Carbondale fire chief Rob Goodwin was happy with the apparent passage of 7B, which was passing 4,500-1,556, showing that residents would have supported the fire district even under Gallagher restrictions.

“We’re very happy with that. It looks like it’s going to pass by a great margin. We’re grateful for the support from people in our district. We’ll be able to have a stable funding source,” he said.

Glenwood Springs Mayor Jonathan Godes acknowledged that the issues will not be necessary with the repeal of Gallagher but was pleased that voters supported fire and emergency services.

“I’m grateful to the voters, and I’m grateful to [Glenwood fire chief] Gary [Tillotson],” he said.

The three issues were about de-Gallagherizing and had similar ballot language. All were designed to give residents the chance to establish a minimum level of funding for fire and emergency services.

When Glenwood’s City Council voted to put its EMS issue on the ballot, city attorney Karl Hanlon gave an overview of the effect the Gallagher Amendment has on property tax. 

Revenues from residential properties cannot exceed 45% of the total collected revenues, leaving the remaining 55% to come from non-residential property. 

The nonresidential rate is fixed at 29% of assessed value, meaning that as residential property values rise, the residential assessment rate must drop to accommodate the 45/55 split required by Gallagher. It is currently about 7%, Hanlon said.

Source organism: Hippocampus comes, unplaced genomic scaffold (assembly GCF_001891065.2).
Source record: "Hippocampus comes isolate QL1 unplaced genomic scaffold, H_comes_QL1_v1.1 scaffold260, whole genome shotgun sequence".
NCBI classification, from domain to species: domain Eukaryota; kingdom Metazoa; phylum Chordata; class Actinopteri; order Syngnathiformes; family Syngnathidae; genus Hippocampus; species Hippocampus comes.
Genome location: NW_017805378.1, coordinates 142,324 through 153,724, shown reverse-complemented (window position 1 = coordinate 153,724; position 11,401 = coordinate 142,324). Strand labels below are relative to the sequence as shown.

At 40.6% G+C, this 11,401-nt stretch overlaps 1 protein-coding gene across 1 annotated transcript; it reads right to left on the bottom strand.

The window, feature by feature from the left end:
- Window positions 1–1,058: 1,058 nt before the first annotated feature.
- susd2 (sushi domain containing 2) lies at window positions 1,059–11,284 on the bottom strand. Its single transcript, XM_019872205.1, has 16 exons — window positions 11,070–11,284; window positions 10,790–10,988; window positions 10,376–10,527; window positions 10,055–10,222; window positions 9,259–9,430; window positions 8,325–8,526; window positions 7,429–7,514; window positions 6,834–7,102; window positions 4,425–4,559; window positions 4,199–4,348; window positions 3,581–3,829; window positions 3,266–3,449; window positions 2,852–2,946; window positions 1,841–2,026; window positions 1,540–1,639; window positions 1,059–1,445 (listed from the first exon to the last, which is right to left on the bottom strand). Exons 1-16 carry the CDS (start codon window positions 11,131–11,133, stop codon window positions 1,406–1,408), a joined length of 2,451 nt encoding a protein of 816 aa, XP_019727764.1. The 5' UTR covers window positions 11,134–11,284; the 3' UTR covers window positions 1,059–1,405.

This becomes a problem locally because the ratio is calculated statewide. When home values increase more rapidly in the Front Range, the residential assessment rate drops statewide. When local property values increase less than the state average, less property tax revenues are collected locally, according to a Colorado Sun article.

The ballot issues would de-Gallagherize the communities’ mill levies for fire and emergency services, meaning the revenue stream can be maintained at current levels despite falling tax revenues otherwise caused by the Gallagher Amendment. 

“It guarantees that minimum revenue,” Hanlon said. Collections will not go below the amount they are currently, but they will rise if the residential assessment rate rises, he said. 

The Gallagher Amendment itself is on the ballot. If Amendment B passes and repeals Gallagher, it would for the most part make these local issues unnecessary. Early results show the Gallagher Amendment heading for repeal 57.6% to 42.4%.

“If the Gallagher Amendment is repealed it still leaves open the possibility that the Legislature could lower the residential assessment rate resulting in lowered revenues that 2A and 6A are designed to stabilize.  More than likely that won’t occur, which effectively renders them moot,” Hanlon said Tuesday in an email.

cwertheim@postindependent.com